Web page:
By law it is not hazmat until it’s at the end of its life.  Consequently, as long as its being recycled it is not hazardous waste. If you get caught throwing this junk away you can get hit with HUGE fines.  To learn more check out the Comprehensive Environmental Response, Compensation, and Liability Act also known as the superfund law.

Once I have a couple hundred ingots I have enough to cast bullets for the year.

Personally I use Lee molds. I recommend Lee equipment (as long as its metal) as its cheaper and of good quality.  Some of their stuff (like the Shotshell loaders) take some handiness to get to work perfectly.  However, I have nothing but good things to say about their molds.

Since their bullet molds are aluminum, you don’t have to coat them in oil after use to keep them from rusting.  This means they are really easy to work with.

However, since they are aluminum they aren’t durable enough to use professionally.  This means dont use them to cast thousands of rounds a month. I cast several thousand rounds a year and have done so for several years though and have not had any problems.

The Process is Simple.

Melt your ingots. I use an electric bottom pour pot, but you can use almost anything as a heat source if you have a ladle.

Preheat your mold. I keep mine on the edge of the pot so it gets warm with the lead. If the mold is not hot enough, the lead will solidify as it enters the mold and will not fully form the bullet.

Lube your mold at the pins and moving surfaces,  Don’t lube the mating surfaces.  Ensure you use lube not alox.

This next part takes practice, and is best done than read about.

Fill the mold with melted lead. I find my first couple attempts each time never seem to fill completely.  However, as the molds heat up I quickly get back into the game. I find that if I tilt the mold SLIGHTLY and start at the far end of a 6 mold block and pour the lead at the chamfer at the top of the sprue plate rather than directly into the hole it tends to fill better. As I fill each bullet mold I make sure to leave a little puddle of lead at the top of the sprue.  This is because the lead will shrink as it cools.  The puddle gives the bullet some additional lead to pull from as this happens.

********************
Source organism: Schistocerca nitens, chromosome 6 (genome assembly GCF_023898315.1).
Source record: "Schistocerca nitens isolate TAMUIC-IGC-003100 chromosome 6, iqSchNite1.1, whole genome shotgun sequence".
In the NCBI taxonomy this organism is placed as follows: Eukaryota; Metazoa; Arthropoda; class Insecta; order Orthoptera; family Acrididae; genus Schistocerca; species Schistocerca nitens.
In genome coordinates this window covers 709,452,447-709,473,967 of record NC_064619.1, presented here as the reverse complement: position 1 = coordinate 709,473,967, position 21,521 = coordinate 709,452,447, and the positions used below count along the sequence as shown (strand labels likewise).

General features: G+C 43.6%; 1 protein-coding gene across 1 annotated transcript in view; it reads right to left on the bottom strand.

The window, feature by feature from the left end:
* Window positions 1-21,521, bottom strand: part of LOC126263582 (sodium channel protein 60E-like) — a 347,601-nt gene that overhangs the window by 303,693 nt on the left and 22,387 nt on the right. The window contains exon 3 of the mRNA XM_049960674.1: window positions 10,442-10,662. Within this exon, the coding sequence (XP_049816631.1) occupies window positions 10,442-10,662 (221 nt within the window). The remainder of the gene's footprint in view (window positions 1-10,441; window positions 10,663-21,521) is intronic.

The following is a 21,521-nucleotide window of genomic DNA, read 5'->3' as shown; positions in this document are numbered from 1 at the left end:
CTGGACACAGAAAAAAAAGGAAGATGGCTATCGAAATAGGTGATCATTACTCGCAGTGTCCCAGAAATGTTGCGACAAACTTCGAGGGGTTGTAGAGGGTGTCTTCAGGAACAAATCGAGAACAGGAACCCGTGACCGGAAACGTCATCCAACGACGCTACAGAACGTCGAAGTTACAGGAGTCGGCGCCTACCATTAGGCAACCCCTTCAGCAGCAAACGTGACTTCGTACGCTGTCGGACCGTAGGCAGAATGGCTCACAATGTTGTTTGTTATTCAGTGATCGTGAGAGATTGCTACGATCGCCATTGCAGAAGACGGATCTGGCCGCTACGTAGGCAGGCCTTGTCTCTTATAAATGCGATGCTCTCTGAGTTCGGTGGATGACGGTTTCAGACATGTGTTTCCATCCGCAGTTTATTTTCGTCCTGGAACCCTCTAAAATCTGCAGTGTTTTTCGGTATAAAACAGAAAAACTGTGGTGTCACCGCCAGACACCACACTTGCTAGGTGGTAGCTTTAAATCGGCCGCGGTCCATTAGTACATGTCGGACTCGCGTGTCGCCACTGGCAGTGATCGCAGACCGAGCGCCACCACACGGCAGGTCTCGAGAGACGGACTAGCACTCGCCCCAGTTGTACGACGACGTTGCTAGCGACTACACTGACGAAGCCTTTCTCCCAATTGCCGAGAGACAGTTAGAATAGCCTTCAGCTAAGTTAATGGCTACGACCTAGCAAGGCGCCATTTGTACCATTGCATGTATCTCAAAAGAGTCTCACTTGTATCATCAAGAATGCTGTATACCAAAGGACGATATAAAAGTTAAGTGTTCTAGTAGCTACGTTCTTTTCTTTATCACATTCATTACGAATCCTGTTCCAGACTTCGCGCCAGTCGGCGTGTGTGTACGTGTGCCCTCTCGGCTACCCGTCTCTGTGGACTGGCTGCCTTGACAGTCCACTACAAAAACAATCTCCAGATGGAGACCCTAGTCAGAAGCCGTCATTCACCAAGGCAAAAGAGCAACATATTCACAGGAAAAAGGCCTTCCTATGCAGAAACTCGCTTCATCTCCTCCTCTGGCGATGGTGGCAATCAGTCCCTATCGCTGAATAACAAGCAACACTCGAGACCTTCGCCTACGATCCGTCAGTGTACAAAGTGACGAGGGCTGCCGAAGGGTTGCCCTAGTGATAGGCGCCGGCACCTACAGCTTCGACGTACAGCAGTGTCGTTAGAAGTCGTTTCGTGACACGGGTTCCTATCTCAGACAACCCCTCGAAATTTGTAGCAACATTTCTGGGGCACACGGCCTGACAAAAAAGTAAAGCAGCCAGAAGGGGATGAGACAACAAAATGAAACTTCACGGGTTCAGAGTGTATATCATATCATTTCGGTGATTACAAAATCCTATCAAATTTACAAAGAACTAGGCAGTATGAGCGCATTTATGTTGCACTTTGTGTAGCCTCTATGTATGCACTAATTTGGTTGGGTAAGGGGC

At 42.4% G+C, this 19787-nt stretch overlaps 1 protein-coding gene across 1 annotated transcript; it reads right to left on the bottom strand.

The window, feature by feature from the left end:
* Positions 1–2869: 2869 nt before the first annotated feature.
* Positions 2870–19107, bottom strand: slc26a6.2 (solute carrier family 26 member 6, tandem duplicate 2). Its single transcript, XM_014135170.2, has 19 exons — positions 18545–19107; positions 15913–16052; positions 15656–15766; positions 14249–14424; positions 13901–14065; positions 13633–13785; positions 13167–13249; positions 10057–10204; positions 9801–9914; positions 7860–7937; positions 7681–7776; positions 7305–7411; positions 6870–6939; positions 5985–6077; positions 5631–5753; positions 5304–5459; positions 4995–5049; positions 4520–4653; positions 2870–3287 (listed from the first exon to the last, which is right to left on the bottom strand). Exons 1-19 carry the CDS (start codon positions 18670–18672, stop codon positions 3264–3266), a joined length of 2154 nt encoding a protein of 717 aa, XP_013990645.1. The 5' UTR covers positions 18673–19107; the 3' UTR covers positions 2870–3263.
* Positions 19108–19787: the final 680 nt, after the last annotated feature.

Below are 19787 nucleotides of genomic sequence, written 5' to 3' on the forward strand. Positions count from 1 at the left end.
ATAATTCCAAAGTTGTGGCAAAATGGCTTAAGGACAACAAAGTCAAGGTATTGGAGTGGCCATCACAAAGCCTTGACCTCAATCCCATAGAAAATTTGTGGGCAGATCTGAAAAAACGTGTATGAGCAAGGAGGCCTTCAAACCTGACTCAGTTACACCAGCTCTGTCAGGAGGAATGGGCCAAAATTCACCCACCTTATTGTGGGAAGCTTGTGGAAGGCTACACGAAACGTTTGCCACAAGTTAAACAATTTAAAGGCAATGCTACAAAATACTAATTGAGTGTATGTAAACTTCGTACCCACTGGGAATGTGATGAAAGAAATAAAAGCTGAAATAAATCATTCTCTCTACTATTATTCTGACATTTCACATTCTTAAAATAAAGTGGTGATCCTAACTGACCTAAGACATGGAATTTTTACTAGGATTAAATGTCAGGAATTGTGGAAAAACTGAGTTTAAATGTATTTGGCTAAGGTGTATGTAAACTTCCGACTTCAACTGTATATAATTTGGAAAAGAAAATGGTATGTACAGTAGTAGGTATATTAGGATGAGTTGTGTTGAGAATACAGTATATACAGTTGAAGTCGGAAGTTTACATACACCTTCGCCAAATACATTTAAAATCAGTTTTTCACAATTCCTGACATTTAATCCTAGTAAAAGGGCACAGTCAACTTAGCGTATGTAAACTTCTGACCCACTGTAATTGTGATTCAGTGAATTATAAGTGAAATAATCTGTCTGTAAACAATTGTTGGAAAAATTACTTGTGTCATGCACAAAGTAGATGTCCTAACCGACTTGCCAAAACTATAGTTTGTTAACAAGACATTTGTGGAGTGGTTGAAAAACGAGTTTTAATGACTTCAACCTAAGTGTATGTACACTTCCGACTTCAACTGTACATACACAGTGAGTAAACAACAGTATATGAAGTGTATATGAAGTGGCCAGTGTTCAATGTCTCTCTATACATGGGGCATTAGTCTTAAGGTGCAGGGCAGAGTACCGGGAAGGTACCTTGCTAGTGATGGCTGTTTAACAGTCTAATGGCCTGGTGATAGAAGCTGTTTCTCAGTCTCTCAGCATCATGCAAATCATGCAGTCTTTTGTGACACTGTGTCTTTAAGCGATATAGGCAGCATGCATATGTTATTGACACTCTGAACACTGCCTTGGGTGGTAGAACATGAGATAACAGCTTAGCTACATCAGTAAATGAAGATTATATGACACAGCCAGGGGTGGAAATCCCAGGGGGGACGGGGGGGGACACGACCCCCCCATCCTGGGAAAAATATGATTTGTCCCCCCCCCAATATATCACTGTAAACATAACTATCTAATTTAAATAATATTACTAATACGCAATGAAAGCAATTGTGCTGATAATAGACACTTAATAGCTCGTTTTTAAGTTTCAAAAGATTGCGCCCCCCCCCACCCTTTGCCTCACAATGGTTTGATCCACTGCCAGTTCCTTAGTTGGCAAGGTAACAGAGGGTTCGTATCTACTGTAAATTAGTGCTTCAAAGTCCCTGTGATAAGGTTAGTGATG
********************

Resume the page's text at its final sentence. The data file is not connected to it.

As the lead cools and solidifies, but before it becomes totally solid I take a hardwood stick (wood never metal) and give a good sharp wack to the sprue plate.  This cuts off the sprue of metal and gives a flat base to the bullet.

If I am casting blackpowder bullets that need to be really soft.  I then open the mold and dump them out onto a slightly damp towel folded up nice and thick.

If your casting bullets for centerfire pistols and especially rifles (that will also require gas checks) the bullets need to be harder.  In that case, I drop them into a 5 gallon bucket of water and the sudden cooling helps harden them.

Here is a word of warning.

If we ever meet you can see the scar on my hand and the little shiny bits on my boots. Never, ever, EVER allow anything wet or moist near your lead pot. If you do it WILL explode. Steam is created in the pot faster than it can be released.  A single raindrop will cause a huge bubble of molten lead to coat what ever is closest to the pot. (I know this as I gilded my hand once… luckily only the thickest glob of lead burned me sever enough to scar.)

If you drop a bad bullet into the bucket, or damp towel then pull it out and save it to melt the next time. You can and should re-melt your sprue plates in your pot as they are hot and will melt quickly.

Like I said before, I use Lee’s molds, and mine don’t require sizing, so I am not going to get into that in this article, but depending on the mold you may need to lubricate and size your bullet with a special die for your reloading press. I will do an article on that later if needed.
Casting bullets is not hard, its kinda fun, but you need to be cautious and pay attention to detail. If you are reloading to save money, then this is a nice skill to pick up, but if your reloading in preparation for a time you cannot buy commercial ammunition, then this is an essential skill to put in your tool box.